A sampling of pop surrealism: Two Northampton exhibits, including one by tattoo artists, offer a wide range of art

By STEVE PFARRER

Staff Writer

Published: 09-14-2023 12:31 PM

Ever wonder what tattoo artists get up to when they’re at home?

Well, a good number of them from this region are involved in different kinds of art — painting, drawing, photography, sculpture — that’s now on display at Northampton’s A.P.E. Gallery on Main Street.

And in a nice case of serendipity, William Baczek Fine Arts, just a couple hundred yards down the street, has opened a show by a painter who shares something of an affinity with the artists now on exhibit at A.P.E.

“Lucky Us? Lucky You!” at the latter gallery showcases the work of 23 artists who work at Lucky’s Tattoo & Piercing, which has studios in Northampton, Easthampton and Cambridge.

On a recent Friday evening, about three dozen people braved a sudden downpour to visit A.P.E. for an artists’ reception and check out an exhibit that features a wide range of work, from surrealist and pop-art flavored paintings and drawings to some detailed pastel paintings that could pass for oils.

Also present: a pretty consistent sense of humor.

“Three Fools Listening to the Whispers of a Cat,” for instance, a pastel painting by Ian Healy, presents three casually dressed men hovering around a black cat perched on a short stone wall, all seeming in thrall to the animal, which has one paw raised in the air as if to emphasize a particular point.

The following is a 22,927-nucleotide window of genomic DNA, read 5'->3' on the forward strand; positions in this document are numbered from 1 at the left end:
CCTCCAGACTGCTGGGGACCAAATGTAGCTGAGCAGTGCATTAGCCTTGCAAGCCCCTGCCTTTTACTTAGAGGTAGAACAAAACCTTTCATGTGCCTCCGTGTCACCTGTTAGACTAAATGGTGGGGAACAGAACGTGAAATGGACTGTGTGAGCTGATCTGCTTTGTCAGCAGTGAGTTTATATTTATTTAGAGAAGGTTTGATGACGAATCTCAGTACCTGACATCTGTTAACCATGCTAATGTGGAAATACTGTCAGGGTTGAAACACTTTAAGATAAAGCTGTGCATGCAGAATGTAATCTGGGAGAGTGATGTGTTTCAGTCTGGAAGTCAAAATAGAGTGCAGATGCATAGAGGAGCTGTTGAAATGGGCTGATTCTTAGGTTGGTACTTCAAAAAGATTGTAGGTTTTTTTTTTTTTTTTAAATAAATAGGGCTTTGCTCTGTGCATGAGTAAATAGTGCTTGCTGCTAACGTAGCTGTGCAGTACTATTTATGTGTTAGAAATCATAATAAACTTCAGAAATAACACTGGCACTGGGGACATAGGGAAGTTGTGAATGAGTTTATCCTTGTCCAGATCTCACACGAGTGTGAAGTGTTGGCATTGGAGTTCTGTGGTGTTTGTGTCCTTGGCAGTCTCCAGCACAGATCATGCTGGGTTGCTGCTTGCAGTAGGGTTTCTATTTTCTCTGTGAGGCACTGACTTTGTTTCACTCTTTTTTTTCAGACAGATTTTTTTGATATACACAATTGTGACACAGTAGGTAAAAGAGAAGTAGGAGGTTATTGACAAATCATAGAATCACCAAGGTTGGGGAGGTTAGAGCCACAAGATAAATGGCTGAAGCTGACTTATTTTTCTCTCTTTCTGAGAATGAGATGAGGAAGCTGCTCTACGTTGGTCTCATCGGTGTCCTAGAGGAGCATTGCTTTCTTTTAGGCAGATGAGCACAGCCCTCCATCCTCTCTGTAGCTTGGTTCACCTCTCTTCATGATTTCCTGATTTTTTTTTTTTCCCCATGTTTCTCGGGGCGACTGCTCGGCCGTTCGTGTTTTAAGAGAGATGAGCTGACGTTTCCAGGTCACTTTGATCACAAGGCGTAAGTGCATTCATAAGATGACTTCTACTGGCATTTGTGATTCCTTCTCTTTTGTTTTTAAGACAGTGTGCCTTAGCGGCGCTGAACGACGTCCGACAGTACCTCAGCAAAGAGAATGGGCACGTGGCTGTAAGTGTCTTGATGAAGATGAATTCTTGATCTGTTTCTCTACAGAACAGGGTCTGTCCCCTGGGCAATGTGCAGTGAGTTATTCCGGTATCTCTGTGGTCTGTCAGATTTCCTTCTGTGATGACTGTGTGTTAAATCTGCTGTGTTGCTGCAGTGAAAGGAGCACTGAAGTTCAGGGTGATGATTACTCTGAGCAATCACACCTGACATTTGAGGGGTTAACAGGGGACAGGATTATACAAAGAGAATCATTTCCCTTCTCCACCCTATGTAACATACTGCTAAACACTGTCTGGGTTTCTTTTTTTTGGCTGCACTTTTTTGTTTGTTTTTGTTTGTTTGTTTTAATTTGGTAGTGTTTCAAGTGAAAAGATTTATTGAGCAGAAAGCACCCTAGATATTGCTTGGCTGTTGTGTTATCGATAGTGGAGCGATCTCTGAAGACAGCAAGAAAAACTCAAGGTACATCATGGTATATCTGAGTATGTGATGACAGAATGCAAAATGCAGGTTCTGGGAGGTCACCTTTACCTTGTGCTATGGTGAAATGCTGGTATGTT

The lush colors and formal backdrop of the work, meanwhile, seem to echo classical European paintings.

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Healy, a co-curator of the exhibit, says he came to tattoo work in his late 20s after studying fine arts and art history for about seven years, in particular European painters from the 16th and 17th centuries.

“Art can come in a lot of different forms, whether you’re working on skin, on canvas or paper, or in some other way,” said Healy, who works out of Lucky’s Easthampton studio. “I like to bring my different experiences to all my work.”

Patrick Macdonald, also a co-curator of the A.P.E. exhibit, says he and Healy had approached the gallery with the idea of hosting “a community art show that could be for everyone, and that could show this other artistic side” of the staff at Lucky’s.

“We’re really grateful that [A.P.E.] saw the value in hosting the show,” said Macdonald, who noted that he and Healy solicited artwork both from tattoo artists and support staff from Lucky’s. “In some cases I learned something about my co-workers I’d never known before.”

Macdonald, who’s been doing body art for over 15 years, and for more than a decade in the Valley, has contributed a number of photographs to the exhibit. One captures a rabbit, frozen late at night on an otherwise empty sidewalk in downtown Northampton.

Another artist from the Easthampton studio, Trudie Kaiser, brings three intriguing artworks to the A.P.E. show: two oil paintings and a pencil on board drawing, “Self-Portrait, Untitled,” that depicts a woman whose long, cascading hair mingles with flora on the edge of the portrait and a bird that rests on her left hand.

Hopefully, says Macdonald, the exhibit will remind people that tattoo art is just that — art — and that the artists who paint with needles at work might well be using paintbrushes, pencils, and other tools during their free time.

As exhibit notes put it, “At Lucky’s almost everyone has a visual or musical artistic pursuit outside of the work they do in our studios. We are excited to showcase the way they express themselves outside of the realm of body art.